The Four Parenting Styles

There are four main parenting styles: Authoritarian, Authoritative, Permissive, and Neglectful.

Authoritarian: High Control, Low Empathy

Authoritarian parents have a 'my way or the highway' approach to parenting. They are punitive and do not waver. There is one right way and if the child does not fall in line the child is punished. There is little leeway given for emotion or circumstance, and often little allowance for developmental level. Children that are a product of this parenting are often fearful, anxious, and may have poor social skills. They tend to do well in school, but may feel the need to constantly look over their shoulder. On the extreme end, this style may include physical abuse.

Authoritative: High Control, High Empathy

Authoritative parents have high control, they set firm limits and expect good behavior, but they are also empathetic. They are more likely to use problem solving techniques with their children. They take the children's emotions and opinions into account, and work towards a solution that works for the whole. Ultimately, the parents set the rules and enforce them. This is considered the ideal parenting style. Children raised this way are more likely to be out of the box thinkers, good leaders, empathetic, and resilient because they know how to handle their emotions in a healthy manner.

Permissive: Low Control, High Empathy

Permissive parents are the ones with children that run the home. Their children are out of control and have little respect for other people or property. The parents may worry about hurting the child's feelings, and avoid discipline in an effort to keep the child from experiencing negative emotions. The parents could also be unable to maintain control because of physical illness, depression, or addiction. The parents may be overcompensating for a lack in their upbringing. The children from this upbringing may be entitled and used to getting their way. They tend to have high self-esteem.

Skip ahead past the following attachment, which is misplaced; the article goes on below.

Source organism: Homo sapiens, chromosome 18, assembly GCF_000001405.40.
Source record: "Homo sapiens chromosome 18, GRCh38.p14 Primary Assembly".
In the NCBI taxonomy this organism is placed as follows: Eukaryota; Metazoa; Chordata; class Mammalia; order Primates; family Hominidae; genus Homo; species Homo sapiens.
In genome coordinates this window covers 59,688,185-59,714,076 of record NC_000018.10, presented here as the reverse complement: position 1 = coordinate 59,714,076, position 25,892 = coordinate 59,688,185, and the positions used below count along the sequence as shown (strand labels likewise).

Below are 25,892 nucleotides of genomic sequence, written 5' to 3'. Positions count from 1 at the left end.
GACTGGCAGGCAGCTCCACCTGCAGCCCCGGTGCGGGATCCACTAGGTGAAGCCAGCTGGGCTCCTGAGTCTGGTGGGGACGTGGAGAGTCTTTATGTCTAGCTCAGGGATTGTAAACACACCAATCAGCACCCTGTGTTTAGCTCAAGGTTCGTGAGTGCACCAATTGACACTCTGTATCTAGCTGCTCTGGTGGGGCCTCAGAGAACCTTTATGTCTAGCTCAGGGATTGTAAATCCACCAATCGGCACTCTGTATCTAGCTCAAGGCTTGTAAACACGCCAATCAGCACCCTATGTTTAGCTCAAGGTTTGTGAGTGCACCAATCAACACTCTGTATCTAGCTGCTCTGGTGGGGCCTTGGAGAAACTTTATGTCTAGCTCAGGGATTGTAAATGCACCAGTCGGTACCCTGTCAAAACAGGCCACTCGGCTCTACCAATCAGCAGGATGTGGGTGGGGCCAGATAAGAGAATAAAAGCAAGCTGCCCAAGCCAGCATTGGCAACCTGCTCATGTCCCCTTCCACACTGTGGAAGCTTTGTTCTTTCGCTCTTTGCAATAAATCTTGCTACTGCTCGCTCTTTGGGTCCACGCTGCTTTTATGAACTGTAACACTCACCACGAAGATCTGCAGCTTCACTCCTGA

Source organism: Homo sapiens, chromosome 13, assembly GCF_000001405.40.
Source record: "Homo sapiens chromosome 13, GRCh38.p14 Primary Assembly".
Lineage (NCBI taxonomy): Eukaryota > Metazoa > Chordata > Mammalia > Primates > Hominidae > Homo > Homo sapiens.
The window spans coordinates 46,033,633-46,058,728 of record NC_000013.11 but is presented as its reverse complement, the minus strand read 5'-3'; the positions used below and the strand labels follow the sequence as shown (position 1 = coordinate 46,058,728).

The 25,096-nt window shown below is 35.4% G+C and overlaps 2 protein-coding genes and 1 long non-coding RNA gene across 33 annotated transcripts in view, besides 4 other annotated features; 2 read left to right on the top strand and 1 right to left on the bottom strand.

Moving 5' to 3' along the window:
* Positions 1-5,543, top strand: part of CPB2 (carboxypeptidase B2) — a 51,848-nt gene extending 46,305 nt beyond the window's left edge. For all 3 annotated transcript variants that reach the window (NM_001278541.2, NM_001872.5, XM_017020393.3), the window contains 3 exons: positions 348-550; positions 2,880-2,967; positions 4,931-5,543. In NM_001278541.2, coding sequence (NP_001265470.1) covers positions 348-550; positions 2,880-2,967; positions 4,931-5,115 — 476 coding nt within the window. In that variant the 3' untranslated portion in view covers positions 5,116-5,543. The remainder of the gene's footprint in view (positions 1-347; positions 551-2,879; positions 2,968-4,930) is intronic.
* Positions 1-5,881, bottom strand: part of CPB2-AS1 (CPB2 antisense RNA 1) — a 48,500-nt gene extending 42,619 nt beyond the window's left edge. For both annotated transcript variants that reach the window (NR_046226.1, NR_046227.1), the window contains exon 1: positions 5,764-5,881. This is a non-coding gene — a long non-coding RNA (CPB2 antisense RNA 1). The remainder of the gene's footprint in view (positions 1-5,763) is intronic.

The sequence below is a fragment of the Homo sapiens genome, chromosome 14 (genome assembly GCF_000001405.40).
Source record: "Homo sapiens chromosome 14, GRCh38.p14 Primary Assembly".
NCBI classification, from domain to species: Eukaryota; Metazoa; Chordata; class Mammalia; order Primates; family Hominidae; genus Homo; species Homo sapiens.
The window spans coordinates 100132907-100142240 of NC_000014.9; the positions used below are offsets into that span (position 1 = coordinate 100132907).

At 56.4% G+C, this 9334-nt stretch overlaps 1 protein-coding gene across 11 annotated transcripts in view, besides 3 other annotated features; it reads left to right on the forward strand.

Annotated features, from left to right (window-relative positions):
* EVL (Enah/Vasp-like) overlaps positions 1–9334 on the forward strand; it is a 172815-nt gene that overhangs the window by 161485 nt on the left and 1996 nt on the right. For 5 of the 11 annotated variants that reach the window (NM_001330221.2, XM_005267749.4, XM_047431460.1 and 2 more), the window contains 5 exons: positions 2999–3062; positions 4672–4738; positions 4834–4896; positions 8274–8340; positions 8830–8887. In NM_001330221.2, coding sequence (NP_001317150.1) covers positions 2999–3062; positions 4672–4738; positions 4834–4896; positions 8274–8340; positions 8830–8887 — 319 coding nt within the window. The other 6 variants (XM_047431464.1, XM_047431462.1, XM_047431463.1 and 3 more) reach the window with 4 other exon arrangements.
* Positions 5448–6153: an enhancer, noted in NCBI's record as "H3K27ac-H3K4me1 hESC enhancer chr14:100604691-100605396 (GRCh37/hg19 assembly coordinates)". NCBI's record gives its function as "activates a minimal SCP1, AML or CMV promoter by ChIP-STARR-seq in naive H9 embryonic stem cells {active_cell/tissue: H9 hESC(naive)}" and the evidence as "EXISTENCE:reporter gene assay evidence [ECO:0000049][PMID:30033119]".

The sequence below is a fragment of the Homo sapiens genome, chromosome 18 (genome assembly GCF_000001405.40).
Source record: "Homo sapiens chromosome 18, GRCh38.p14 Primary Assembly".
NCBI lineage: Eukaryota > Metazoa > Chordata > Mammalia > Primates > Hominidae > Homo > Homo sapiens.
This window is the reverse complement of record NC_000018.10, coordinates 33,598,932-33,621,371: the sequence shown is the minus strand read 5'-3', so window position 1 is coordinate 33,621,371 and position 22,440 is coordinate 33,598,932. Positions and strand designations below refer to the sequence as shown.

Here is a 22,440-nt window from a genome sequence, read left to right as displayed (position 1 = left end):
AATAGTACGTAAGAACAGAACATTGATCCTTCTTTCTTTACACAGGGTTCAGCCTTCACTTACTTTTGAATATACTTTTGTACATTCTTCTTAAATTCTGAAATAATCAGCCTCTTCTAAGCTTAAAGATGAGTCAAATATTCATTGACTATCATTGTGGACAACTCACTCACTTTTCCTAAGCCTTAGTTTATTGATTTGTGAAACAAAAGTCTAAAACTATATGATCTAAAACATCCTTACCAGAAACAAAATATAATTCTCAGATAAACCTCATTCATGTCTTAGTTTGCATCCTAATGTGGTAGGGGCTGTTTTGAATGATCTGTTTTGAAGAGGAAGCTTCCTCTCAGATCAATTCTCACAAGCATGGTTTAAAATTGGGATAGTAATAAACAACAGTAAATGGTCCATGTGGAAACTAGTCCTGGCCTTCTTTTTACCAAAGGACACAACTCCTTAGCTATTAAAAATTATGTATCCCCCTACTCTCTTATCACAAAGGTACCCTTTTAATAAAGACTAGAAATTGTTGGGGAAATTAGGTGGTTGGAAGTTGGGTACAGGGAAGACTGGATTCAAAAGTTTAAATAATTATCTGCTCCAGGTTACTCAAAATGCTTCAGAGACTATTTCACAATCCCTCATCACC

Uninvolved: Low Control, Low Empathy

Uninvolved parents may be inconsistent with presence, rules, and love. The children would have a high amount of freedom. The parents could often be suffering from addiction, depression, or illness, but they could also be busy and make no time for the children, or some other variation. The children live in a state of chaos, they don't know when their needs will be met. The children could suffer from anxiety. This style could veer into neglect on the extreme end.

No one is going to be any one thing all the time. You may get too sick to get off the couch and practice a more uninvolved or permissive style while you recover. You may get frustrated and react in an authoritarian manner. You are not going to reach the ideal way every time, and that is ok. Life is made up of a series of events. You won't ruin your child by having a hard day, if most of the time you practice an authoritative approach. You won't even ruin your child by realizing your parenting style so far is maybe not the ideal. It's ok to change. Apologize, explain your new plan, and be patient as you put it into effect.

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